Eiteljorg Museum associate curator Dorene Red Cloud talks about her tribe, allowing Native Americans to tell their own stories, and why the exhibits are now arranged in a totally new way.
What would you say is the biggest change to the Native American Galleries?
That it’s coming from Native American voices. The art and the artists are now the ones primarily telling the stories.
In what ways have you redesigned the exhibit to make sure that’s happening?
At the beginning of the exhibit, we have the land acknowledgement for the original peoples who call Indiana their homeland: the Miami, Delaware, Shawnee, Potawatomi, Kickapoo, and Peoria. That’s right before you get into the introduction space where we have speakers in the wall, and you’ll be welcomed by people from these tribes so you can hear the language. Some people are under the impression that Native languages are gone, but they’re not. They’re still in use. We’ve also done audio and video interviews with artists talking about their artwork. Then we have digital labels and digital hubs that will include photographs and biographies of the artists, along with links if they have their own website. This all contributes to one of our biggest exhibition goals, which is pointing out to people that Native peoples are still living. We’re still here.
What inspired this change?
In its last strategic plan, the museum came up with Project 2021 to redo the R.B. Annis Western Family Experience in the basement, the Clowes Sculpture Court—which is kind of like our ballroom upstairs—and the Native American Galleries on the second floor. The galleries had never been redone since the museum opened in 1989, so it was overdue.
When you started looking at a project of this magnitude, what were your first steps?
Working on a plan with our museum’s Native American Advisory Council was the first step. There was a core team from the Eiteljorg that started discussing big ideas. From there, we hired an exhibit design firm from Ottawa, Canada—Origin Studios. There were two gentlemen on their content team that worked with me, and we worked on the interpretative narrative plan. So it has taken a few years to go from initial conversations to the nitty gritty.
What was your biggest goal throughout the redesign process?
To make it a new and exciting place that everyone will want to visit, but also a place where our Native American community members will find themselves reflected.
Are you Native American yourself?
I am. I’m an enrolled member of the Oglala Sioux Tribe. I was born in Chicago, and my father was part of the federal relocation program from Pine Ridge, South Dakota to there, so my sister and I are what you would call “relocation kids,” or “urban Indians.” Because of the relocation program, which is one of the stories we tell in the exhibit, there are Native Americans all over the U.S. and Canada.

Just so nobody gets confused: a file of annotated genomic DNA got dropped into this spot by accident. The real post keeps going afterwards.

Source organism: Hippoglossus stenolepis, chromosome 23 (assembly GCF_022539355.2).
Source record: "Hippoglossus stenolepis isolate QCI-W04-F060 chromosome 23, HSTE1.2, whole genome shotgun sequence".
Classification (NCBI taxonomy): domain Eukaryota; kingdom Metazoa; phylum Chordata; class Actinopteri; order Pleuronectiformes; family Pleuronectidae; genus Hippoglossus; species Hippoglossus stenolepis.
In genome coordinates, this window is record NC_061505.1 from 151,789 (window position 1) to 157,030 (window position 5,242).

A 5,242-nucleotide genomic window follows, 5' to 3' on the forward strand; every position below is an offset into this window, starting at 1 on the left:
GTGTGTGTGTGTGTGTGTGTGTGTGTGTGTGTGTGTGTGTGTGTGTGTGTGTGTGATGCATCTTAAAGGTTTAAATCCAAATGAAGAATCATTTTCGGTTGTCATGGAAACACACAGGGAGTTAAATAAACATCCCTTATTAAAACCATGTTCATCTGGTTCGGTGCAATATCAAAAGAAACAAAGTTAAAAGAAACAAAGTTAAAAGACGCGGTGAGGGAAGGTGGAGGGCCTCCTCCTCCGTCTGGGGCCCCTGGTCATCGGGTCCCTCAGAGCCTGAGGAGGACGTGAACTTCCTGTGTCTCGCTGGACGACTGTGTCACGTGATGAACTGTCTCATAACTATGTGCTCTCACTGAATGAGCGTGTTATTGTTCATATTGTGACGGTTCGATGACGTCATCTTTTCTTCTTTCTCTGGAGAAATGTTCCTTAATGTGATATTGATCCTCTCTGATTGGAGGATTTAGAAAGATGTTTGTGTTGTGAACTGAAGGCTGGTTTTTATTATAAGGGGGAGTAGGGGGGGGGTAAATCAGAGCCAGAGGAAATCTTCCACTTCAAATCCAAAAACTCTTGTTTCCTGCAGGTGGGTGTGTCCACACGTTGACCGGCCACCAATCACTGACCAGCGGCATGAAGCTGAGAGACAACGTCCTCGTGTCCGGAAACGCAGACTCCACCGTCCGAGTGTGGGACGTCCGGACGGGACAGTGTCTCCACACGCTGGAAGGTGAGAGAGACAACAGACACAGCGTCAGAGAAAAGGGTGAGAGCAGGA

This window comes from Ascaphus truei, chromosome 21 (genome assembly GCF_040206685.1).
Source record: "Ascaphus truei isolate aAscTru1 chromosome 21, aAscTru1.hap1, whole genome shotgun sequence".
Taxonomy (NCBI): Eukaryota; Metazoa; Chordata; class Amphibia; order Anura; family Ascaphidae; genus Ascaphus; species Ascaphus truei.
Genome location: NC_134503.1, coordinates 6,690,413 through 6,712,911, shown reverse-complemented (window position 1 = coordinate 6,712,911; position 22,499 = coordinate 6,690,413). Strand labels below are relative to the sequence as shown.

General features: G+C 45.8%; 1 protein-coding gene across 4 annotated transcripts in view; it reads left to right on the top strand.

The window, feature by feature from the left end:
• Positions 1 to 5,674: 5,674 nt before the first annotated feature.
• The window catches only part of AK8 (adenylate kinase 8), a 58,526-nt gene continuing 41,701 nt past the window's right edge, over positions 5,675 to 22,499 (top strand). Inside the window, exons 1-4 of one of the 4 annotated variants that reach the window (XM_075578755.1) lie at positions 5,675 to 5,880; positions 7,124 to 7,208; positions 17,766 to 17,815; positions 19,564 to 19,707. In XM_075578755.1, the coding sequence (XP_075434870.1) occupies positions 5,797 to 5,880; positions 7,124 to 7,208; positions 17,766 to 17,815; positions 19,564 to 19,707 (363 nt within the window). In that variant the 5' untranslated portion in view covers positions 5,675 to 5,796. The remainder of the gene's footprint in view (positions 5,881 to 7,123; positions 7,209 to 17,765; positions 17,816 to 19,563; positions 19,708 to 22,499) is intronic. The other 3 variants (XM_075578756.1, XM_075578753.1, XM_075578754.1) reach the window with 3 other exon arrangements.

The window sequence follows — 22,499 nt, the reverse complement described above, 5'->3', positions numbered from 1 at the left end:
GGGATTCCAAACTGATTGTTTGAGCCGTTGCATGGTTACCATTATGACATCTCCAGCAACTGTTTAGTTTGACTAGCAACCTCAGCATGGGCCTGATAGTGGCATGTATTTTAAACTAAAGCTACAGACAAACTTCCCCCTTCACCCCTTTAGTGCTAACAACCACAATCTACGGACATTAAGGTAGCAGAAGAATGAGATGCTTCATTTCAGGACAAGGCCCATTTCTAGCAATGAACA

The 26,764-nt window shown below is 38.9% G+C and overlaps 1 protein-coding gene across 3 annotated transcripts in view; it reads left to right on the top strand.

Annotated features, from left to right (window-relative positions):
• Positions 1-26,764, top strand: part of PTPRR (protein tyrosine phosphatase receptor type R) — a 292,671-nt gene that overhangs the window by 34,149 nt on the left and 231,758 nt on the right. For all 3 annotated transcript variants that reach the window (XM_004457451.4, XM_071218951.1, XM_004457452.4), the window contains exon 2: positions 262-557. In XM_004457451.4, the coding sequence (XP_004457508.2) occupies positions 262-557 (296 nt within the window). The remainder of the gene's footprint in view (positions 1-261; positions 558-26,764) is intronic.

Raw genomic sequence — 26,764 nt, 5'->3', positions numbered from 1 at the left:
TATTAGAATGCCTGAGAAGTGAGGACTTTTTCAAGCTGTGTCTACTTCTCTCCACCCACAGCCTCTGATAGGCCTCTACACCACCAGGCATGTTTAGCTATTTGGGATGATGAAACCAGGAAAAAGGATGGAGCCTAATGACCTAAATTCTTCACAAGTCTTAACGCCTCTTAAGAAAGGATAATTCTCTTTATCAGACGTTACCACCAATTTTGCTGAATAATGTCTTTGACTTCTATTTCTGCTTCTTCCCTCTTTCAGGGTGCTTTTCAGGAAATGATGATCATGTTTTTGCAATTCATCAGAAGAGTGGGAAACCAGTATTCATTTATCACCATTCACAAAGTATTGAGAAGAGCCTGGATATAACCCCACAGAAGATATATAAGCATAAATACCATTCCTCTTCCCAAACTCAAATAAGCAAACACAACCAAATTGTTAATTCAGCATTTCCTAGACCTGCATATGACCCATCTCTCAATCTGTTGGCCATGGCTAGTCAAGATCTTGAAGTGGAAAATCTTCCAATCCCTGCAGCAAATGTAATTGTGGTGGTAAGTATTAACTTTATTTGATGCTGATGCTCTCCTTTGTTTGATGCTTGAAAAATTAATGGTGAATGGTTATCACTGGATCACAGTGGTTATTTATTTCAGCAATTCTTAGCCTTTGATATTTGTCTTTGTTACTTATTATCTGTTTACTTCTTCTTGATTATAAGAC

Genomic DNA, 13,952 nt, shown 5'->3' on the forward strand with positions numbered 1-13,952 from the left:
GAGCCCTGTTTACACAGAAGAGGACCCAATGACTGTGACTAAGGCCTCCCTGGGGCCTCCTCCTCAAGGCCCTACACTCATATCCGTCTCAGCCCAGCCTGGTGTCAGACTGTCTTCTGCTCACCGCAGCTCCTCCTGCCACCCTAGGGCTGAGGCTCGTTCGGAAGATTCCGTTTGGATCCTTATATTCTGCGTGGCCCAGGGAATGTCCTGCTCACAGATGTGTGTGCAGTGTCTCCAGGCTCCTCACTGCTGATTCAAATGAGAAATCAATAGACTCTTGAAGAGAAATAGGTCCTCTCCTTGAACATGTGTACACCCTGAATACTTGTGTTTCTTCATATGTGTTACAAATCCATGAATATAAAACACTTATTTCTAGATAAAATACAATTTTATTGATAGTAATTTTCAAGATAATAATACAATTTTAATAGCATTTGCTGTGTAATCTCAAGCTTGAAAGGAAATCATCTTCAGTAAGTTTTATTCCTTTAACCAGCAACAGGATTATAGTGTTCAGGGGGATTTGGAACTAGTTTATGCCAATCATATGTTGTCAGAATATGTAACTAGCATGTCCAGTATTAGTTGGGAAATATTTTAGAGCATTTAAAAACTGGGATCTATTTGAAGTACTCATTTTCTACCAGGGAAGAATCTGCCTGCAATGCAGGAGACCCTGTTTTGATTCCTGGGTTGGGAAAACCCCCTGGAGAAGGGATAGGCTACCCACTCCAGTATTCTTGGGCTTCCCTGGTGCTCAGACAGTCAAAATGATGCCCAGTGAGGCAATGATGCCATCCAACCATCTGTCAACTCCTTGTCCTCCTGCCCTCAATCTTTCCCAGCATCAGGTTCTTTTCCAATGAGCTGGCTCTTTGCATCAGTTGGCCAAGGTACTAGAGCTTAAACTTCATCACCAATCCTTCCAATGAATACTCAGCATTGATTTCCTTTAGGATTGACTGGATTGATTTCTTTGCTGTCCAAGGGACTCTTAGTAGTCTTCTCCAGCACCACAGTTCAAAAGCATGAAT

How has being Native American shaped your experience curating this exhibit?
It’s definitely been key because I feel like the inaugural exhibits were most likely curated by someone who wasn’t Native American. Not every Native person has the same experiences, but we do have similarities, and I feel like that insight is really what has guided the process and helped the project overall.
You made a big decision to reorganize the galleries thematically, rather than geographically or ethnographically. How did you arrive at that?
The original galleries were organized by geographic regions, which is becoming an outmoded way to introduce Native peoples to students. It teaches that these people lived here or there, but now with the influx of Native peoples to the cities and outside of reservations, it’s really more appropriate to let go of those old anthropological geographic regions and organize by theme. The themes are really to provide our visitors insight into what it is like to be a Native person, what it’s like to be a Native artist, what it’s like to be a contemporary member of society. More and more museums are realizing that Native peoples are the experts and authorities of their own stories. They have new ideas and ways to present art instead of just keeping to ethnographic 19th century explanations of “These are the people, this is what they wore, this is what they ate.” It’s no longer entirely focused on the past. It’s more like the focus is on now and the future.
The new themes are Relation, Continuation, and Innovation. Can you explain a little bit about what each of those represent?